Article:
Catherine Hunt Putnam30 was an American writer whose son, George Putnam, owned the firm that published Mrs. Ellet's Family Pictures from the Bible. In writing The Gospel by Moses in the Book of Genesis; or, The Old Testament Unveiled (1854), Putnam aimed to recover a spiritual sense of Genesis through typology. In her preface to the volume, Putnam claimed that she did not read this spiritual sense into the text, but discovered it within the text. She used three categories to discuss Genesis. "The Letter" gave the verses to be considered; under "Note," she gave an explanation of the spiritual sense of the Genesis passage. "The Spirit" listed other scripture verses that complemented her spiritual reading of Genesis.
Putnam knew that readers might find her interpretation troublesome. She asked them "to lay aside preconceived notions, and look into these things in the spirit of candid inquiry," and so discover "that many a scripture whose dead letter yielded nothing to their perception but barren historic detail, is really a 'well of salvation,' out of which they may draw 'living water'""John 4:11–13".31 Putnam's book was the result of thirty years of study, so she asked readers not to be too hasty in their judgment, as she had not been hasty in drawing her conclusions.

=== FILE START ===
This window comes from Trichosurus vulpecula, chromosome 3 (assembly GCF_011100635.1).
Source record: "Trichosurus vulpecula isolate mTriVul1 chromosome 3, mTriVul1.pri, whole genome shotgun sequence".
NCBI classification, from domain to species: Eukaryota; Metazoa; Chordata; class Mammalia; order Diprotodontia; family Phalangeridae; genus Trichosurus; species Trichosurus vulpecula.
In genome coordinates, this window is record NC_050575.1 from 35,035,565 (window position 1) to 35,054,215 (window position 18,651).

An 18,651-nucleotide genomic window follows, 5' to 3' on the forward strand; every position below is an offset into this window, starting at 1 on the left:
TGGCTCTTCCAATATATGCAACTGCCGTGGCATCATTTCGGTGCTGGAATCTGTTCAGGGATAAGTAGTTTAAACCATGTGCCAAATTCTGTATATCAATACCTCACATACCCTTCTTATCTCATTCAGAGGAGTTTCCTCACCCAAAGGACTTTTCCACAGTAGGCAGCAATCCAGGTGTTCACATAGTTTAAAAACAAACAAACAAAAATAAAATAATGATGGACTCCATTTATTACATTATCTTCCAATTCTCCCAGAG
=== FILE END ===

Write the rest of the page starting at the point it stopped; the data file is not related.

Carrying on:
Putnam interpreted Abraham as a type of Christ and Sarah as a type of the church. This interpretation allowed her to read the wife-sister story in Genesis 12 in an entirely different way. She disregarded the historical sense
30 For a more complete biography of Putnam, see part 1, "Eve—The Mother of Us All."
31 Catherine Putnam, The Gospel by Moses in the Book of Genesis; or, the Old Testament
Unveiled (New York: Edward H. Fletcher, 1854), xi.